Every dollar your employer pays you in salary is considered taxable income, but there are some tasty benefits companies can offer to staff that the tax man won't be able to bite into.

Some benefits are reported on your T4 slip as being taxable — things like life insurance premiums that the employer pays. So, what are some of those non-taxable benefits?

Well, they run the gamut from the potentially juicy (frequent flyer points and post-secondary education scholarships for your children) to the definitely trivial (coffee mugs stamped with the company logo).

Here are six potentially lucrative, non-taxable benefits that many people aren't aware of:

1. Frequent flyer points.

If you've done a lot of job-related flying and charged your expenses on your personal credit card, the frequent flyer or reward points that accrue are not considered a taxable benefit, even if your employer reimbursed you for all your expenses.

This change in the tax rules was announced in 2009 and is in effect for all subsequent tax years.

There are a couple of critical caveats, however, in order to keep the non-taxable status. For one thing, you can't convert the points to cash. For another, your employer's plan to award you those reward points can't be designed as a form of remuneration to avoid taxes.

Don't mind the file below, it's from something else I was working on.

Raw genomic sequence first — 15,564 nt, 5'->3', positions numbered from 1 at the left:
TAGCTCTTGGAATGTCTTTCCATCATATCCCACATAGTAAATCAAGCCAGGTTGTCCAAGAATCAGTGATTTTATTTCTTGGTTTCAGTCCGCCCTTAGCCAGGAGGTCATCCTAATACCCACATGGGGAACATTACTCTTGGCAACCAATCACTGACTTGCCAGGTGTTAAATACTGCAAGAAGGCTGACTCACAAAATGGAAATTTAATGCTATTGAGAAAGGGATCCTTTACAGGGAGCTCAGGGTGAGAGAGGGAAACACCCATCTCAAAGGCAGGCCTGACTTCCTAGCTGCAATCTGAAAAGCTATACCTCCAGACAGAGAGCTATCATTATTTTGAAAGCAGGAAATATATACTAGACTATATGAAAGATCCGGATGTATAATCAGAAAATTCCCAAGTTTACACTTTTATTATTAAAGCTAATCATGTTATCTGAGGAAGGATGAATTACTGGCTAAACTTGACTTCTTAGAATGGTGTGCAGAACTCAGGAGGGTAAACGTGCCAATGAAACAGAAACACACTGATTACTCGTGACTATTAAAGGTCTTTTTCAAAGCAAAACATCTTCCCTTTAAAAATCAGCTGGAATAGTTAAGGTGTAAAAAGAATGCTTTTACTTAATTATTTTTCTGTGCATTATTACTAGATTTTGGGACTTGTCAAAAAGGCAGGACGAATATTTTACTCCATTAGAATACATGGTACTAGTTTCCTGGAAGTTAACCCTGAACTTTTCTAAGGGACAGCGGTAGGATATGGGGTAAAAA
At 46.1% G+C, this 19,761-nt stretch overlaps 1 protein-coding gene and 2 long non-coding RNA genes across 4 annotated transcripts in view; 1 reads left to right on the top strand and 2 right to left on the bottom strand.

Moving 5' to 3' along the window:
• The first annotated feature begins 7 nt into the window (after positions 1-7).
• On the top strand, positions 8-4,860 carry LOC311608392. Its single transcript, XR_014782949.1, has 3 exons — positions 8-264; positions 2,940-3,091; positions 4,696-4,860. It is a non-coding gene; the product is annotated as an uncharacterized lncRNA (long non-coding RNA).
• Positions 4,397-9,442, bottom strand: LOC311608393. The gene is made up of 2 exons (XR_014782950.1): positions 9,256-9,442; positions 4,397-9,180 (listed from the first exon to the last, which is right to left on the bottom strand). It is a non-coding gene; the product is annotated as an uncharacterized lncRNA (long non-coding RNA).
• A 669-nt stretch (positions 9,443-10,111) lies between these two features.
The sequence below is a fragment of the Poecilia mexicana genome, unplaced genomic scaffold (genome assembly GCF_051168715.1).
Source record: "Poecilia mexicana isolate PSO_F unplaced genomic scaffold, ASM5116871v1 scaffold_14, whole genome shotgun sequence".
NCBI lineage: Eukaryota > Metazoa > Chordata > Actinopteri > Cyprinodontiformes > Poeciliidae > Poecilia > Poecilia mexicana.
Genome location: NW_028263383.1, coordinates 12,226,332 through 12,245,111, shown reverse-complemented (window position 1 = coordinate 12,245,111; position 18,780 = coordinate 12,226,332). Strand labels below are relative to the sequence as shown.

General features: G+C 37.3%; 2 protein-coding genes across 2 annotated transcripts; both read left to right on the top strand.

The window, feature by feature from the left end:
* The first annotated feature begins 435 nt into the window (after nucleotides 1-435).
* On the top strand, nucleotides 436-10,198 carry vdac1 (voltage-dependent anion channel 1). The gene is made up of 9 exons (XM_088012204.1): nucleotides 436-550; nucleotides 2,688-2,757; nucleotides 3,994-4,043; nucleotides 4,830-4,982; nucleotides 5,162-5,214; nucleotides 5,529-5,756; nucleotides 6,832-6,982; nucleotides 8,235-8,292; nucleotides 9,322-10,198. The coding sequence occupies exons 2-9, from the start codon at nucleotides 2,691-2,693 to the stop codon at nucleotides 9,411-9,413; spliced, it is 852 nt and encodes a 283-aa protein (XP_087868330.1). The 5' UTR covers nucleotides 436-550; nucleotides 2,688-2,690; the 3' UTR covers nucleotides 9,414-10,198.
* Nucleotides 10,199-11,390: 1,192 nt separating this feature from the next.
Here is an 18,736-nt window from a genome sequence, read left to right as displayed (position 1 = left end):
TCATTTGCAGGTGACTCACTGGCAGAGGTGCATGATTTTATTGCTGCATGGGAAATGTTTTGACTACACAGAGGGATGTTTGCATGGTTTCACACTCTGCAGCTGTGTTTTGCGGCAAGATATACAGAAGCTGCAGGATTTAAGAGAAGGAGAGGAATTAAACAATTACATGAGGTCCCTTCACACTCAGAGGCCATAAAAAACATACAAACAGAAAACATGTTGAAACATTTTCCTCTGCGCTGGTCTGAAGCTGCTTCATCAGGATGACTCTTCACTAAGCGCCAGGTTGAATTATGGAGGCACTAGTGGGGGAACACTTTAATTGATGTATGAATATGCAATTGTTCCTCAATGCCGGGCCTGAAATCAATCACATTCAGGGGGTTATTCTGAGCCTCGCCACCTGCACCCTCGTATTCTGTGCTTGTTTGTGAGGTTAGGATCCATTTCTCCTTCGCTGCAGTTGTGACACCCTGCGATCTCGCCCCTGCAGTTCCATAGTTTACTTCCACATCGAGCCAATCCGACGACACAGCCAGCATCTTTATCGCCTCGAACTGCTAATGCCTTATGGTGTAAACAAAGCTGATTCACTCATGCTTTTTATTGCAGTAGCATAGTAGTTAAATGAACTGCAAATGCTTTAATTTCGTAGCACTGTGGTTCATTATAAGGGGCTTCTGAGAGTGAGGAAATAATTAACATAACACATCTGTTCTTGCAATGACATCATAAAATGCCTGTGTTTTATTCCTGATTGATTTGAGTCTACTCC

Taxable benefits:

  • Personal use of a company car.
  • Low-interest or interest-free loans from your employer.
  • Stock options given by your employer.
  • Holiday trips and prizes that are incentive awards.
  • Allowing you or your family free use of a vacation property.
  • Scholarships for your children to attend primary or secondary schools.
  • Tips and other gratuities from customers.
  • Reimbursement for the cost of tools used in your duties on the job.

One more thing: if the points are accumulated through a company credit card, rather than your own, the employer will be deemed to control the points and the free flight will be considered a taxable benefit in the employee's hands.

2. Overtime meals and allowances

Since 2009, the Canada Revenue Agency no longer considers a meal or meal allowance to be a taxable benefit if it's awarded to an employee who has to work overtime. The value of the meal has to be "reasonable," which means $17 or less.